I called upon the Lord in distress: the Lord answered me, and set me up in a large place... All nations compassed me about: but in the name of the Lord will I destroy them... They compassed me about like bees: they are quenched as the fire of thorns: for in the name of the Lord I will destroy them.
That was the kind of thunderous God and rhetoric which dominated early South Africa, when Boers trekked out to wrest the unknown from disease and natives. The 118th Psalm was recited to celebrate the victory of the Battle of Vegkop at the Orange River in 1837. It was the first big battle with the Matabele. The feverish vision of swarming enemies seemed confirmed in the heatwaves of the veld. The Boers cleared the land of threats and in their fear of subversion from within the bloodstream, planted the seeds of a fear of miscegenation.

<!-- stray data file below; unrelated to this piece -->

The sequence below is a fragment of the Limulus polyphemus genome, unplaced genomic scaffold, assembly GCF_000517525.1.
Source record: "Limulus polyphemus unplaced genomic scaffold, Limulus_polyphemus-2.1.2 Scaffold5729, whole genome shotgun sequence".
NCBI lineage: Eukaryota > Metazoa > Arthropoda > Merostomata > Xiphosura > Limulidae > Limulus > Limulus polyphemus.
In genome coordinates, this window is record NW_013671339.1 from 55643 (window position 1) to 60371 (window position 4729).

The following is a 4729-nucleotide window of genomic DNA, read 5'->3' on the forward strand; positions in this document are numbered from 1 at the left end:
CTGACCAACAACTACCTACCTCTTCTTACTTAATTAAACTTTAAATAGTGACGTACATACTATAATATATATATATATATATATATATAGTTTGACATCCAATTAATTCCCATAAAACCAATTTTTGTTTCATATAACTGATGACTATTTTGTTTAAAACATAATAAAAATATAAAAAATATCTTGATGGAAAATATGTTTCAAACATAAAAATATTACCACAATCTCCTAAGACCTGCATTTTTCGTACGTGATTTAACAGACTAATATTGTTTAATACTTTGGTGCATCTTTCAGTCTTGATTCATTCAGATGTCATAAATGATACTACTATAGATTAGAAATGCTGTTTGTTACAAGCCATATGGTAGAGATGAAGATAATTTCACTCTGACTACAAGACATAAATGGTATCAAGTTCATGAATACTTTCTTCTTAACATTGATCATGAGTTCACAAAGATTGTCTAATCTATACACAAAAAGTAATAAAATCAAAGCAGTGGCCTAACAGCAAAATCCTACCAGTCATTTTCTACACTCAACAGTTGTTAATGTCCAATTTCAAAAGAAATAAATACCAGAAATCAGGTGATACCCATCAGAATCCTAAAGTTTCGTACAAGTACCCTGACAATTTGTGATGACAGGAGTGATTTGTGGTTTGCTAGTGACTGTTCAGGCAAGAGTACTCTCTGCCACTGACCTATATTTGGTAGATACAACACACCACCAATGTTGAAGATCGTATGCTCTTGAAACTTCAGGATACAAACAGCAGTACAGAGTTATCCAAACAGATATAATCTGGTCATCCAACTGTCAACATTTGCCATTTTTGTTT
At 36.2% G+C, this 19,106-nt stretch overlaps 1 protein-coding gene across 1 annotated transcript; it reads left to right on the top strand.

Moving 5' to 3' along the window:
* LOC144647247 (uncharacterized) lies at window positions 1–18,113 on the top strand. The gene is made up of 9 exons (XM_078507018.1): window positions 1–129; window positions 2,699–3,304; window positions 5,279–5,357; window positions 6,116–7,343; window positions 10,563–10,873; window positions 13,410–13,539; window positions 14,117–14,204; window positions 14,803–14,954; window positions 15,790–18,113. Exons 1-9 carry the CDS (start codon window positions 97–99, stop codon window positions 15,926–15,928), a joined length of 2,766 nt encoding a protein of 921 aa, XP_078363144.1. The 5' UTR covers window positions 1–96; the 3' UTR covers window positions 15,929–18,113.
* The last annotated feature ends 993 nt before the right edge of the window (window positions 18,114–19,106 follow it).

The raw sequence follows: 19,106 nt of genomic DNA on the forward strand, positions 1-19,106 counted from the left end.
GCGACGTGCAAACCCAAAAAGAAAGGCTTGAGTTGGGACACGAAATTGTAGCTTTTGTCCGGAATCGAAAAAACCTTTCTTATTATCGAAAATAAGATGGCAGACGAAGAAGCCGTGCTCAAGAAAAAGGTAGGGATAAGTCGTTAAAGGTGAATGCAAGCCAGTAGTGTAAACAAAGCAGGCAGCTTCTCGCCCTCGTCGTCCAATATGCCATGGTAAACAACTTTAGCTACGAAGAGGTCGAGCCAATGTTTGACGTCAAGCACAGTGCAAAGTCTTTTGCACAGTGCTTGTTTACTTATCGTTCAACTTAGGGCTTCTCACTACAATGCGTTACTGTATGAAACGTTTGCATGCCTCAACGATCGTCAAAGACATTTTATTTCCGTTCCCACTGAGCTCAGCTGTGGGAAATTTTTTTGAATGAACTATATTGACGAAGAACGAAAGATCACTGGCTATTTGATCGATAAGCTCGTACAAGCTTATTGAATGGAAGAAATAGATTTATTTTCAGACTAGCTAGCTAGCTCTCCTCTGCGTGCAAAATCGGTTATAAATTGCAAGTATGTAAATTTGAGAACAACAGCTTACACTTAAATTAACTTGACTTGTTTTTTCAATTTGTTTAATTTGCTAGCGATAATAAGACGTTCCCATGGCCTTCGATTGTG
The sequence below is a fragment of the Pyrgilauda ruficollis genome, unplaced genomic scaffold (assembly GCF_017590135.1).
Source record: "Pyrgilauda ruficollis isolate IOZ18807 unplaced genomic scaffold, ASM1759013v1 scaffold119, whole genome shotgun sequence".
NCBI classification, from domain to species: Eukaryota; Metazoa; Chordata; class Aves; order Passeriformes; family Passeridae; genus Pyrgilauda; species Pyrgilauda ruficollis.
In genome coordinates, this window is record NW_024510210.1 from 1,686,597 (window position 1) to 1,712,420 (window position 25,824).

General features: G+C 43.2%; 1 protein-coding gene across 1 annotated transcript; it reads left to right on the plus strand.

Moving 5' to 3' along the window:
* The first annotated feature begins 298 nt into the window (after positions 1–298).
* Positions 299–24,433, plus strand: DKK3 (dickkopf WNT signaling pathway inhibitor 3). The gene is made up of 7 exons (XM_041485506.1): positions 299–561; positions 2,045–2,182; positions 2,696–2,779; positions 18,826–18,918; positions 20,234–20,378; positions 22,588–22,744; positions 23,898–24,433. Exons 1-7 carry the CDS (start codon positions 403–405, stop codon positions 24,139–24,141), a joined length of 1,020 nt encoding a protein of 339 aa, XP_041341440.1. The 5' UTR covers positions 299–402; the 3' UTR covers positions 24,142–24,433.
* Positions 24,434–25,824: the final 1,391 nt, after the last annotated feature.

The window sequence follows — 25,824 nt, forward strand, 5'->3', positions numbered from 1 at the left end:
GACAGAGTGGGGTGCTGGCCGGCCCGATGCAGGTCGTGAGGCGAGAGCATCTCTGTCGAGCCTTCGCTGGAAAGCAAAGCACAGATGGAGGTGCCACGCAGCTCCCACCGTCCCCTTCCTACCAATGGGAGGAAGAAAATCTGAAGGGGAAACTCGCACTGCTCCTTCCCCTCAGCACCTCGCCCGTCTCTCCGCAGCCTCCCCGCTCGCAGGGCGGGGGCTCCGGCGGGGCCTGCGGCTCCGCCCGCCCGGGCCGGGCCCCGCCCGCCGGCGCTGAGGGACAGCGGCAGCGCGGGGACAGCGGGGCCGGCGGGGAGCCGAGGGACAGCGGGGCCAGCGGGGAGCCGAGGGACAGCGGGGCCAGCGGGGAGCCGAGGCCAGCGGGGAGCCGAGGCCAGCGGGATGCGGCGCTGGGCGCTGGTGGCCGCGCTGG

That was then. Now, the religious strain seems to have shrunk to a pleading whine, the whispers of confession, mea culpas, the clicking of rosary beads, three Hail Marys, 1 am full of disgrace. The speeches of President de Klerk are full of references to "cleaning the slate", "burying the past", "closing the book."
Pick up a newspaper in Cape Town and amidst a page of ads touting phone services - call the sangoma, the witch-doctor for that mysterious ache, for a muti, a love-potion. many numbers to call for sexual advice, talking dirty; aural fantasies; dating/mating lines - there is one that tells you to "feel good about yourself again!"
For US$2 a minute, South Africans can dial-a-confession. Confidentiality is guaranteed. Just whisper all those dark guilts away. Purge yourself. Wipe clean your slate. Bury your past. Close the book.
"There's things to settle between us, and now is the time to do it," the white sinner tells the black sinner in Athol Fugard's new work, Playland. At the end of the play, the white man has cried out the memory of 27 men blown away in an ambush and the black man has defiantly confessed to killing the white boss of his wife because he demanded more than labour of her body.